Dr. Ruth – A Holocaust Survivor and Holy Land Hero

Stand for Israel  |  February 13, 2023

Dr. Ruth Westheimer
(Photo: wikicommons/Harald Bischoff)

Millions of people around the world know Dr. Ruth Westheimer from her decades spent as a therapist and a television personality. But not many know that she also not only survived the Holocaust, but served the Jewish people on the battlefield, as a sniper while Israel fought for its very existence.

Born in to an orthodox Jewish family in 1928, Ruth Siegel grew up in Frankfurt, Germany, with her parents and her widowed grandmother. Only 10 years old, the girl watched after Kristallnacht as her beloved father was taken away by the Nazis.

Ruth wouldn’t learn until later that her father survived four long years in Auschwitz before being murdered in 1942. That is more than she ever learned of her mother, who like so many Jewish people, simply disappeared during the Holocaust, murdered and forgotten.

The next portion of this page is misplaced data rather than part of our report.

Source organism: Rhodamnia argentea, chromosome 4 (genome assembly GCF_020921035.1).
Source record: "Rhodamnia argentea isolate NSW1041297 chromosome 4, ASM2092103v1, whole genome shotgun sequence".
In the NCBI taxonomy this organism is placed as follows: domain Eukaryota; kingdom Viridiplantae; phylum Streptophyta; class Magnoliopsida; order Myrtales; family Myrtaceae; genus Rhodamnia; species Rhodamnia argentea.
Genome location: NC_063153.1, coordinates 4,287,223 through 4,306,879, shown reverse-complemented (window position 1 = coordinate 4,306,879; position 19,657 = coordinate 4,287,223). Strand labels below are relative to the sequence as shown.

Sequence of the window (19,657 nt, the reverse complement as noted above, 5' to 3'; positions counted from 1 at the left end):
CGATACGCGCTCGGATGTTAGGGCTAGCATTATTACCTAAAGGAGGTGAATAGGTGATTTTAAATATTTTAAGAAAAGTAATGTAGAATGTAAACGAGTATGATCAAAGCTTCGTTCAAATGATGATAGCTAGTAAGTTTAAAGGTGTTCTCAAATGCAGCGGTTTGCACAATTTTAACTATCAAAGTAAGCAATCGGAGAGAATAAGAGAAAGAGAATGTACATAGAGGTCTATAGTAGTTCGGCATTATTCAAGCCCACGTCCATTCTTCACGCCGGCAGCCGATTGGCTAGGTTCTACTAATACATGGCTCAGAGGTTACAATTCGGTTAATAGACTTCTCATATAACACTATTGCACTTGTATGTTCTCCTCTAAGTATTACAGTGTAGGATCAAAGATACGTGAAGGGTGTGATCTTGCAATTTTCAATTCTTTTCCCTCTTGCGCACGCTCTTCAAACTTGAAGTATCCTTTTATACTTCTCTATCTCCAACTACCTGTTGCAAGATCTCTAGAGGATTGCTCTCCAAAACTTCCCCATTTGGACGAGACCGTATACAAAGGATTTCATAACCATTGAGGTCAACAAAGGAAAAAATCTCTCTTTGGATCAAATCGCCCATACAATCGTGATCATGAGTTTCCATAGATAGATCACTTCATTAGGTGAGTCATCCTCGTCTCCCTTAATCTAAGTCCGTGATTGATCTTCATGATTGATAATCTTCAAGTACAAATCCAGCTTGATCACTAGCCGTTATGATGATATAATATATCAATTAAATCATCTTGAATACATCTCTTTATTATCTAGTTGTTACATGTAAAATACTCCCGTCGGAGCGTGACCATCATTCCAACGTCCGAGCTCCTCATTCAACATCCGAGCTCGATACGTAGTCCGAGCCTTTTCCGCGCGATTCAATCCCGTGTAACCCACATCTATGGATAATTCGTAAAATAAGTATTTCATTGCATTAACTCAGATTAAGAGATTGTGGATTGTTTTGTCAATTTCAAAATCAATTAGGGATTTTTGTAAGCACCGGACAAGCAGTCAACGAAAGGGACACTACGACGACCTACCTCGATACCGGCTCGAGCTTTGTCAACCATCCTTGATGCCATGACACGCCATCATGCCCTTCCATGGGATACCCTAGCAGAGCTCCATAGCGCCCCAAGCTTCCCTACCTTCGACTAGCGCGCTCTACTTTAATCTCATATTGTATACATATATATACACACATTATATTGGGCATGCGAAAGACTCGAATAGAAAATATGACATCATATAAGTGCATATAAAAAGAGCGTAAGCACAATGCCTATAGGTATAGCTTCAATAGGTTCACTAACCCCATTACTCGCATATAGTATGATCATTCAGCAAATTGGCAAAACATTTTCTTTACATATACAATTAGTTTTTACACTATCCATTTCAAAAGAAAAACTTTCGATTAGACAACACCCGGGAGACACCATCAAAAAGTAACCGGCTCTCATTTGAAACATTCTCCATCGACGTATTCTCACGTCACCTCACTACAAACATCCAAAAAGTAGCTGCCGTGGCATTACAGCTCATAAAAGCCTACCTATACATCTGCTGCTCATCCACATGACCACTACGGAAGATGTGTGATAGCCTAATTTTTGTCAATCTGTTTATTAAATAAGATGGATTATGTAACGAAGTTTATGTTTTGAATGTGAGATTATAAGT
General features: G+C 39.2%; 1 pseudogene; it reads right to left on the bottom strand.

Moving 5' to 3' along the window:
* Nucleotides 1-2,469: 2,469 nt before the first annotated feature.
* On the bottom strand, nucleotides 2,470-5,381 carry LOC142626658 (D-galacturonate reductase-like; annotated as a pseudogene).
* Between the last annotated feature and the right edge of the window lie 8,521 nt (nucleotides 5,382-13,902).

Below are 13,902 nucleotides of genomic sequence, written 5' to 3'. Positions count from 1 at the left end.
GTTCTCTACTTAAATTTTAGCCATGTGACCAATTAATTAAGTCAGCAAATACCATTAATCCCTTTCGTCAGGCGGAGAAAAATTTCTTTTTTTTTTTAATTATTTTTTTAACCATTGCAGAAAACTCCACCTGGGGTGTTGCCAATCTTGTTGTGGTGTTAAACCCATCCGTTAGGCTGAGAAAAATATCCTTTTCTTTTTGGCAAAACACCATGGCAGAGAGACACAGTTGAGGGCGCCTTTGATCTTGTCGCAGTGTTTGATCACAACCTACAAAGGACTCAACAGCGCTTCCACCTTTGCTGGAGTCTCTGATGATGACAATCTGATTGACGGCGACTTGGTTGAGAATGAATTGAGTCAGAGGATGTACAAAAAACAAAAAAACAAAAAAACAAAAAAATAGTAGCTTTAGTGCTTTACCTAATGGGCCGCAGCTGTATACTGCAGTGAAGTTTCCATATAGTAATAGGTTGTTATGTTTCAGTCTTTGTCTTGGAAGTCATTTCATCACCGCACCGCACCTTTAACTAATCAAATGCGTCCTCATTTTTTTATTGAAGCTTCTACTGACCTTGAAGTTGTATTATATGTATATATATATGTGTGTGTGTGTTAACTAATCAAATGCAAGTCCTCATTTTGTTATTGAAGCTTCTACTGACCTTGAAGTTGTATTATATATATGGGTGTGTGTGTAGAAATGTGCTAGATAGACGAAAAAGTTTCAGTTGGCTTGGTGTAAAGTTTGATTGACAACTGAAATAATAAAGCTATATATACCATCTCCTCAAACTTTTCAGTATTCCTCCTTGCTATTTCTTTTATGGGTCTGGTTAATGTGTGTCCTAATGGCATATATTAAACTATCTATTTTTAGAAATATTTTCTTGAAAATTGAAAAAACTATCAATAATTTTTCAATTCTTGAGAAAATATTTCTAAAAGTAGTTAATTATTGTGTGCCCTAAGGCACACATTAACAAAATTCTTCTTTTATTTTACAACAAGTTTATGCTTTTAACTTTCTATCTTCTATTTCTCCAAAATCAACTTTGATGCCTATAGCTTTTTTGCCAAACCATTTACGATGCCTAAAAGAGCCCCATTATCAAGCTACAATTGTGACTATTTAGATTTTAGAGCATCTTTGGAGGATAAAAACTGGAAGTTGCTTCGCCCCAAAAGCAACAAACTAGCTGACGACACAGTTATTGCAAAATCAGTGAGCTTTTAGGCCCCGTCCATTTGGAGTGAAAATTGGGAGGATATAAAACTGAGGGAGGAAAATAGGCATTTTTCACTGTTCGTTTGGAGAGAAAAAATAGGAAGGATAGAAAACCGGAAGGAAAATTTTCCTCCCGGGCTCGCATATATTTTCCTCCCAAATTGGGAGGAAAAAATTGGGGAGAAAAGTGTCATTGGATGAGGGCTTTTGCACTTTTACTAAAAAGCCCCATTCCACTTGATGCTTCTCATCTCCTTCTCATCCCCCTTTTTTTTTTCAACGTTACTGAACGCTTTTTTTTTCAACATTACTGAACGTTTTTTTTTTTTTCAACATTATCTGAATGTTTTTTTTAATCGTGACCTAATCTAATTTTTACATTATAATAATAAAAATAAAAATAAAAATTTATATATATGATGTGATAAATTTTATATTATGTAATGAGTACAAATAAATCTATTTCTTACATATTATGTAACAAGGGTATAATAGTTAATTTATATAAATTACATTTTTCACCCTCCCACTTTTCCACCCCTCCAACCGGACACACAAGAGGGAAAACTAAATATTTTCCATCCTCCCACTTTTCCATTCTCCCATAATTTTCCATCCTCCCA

But before she herself was taken by the Nazis in 1939, Irma Siegel made sure her young daughter would survive. Little Ruth was sent on a Kindertransport train to neutral Switzerland. There, Ruth lived for the rest of WWII’s six long years in an orphanage. As a girl, she wasn’t even schooled, although another orphan shared his textbooks, so Ruth continued to learn.

When the war ended, Ruth made aliyah (immigrated) to what was then still British-mandate Palestine. The 16-year-old moved to a kibbutz (a collective Israeli farm) before ending up in the Holy City of Jerusalem, where she studied education.

At the same time, war again interrupted Ruth’s life, as the Jewish people faced attacks from all sides as Israel fought for its independence. Standing only 4-feet-7, Ruth joined the Haganah (the precursor to today’s IDF) as a sniper; even today the nonagenarian can still put together a military weapon with her eyes closed!

On her 20th birthday, as Israel fought its War of Independence in 1948, an enemy mortar shell exploded near where Ruth was stationed. The two young Jewish women fighting next to her were killed, and Ruth was nearly killed. She was temporarily paralyzed, and nearly lost both of her feet. But after many months of recovery, she once again regained the ability to walk.

The following decades of Dr. Ruth Westheimer’s life are probably more well-known – her career as a therapist and her life as a celebrity advisor on love. But it is these first two decades of Ruth’s life that we remember today – that of a Holocaust survivor, as well as a Holy Land hero.

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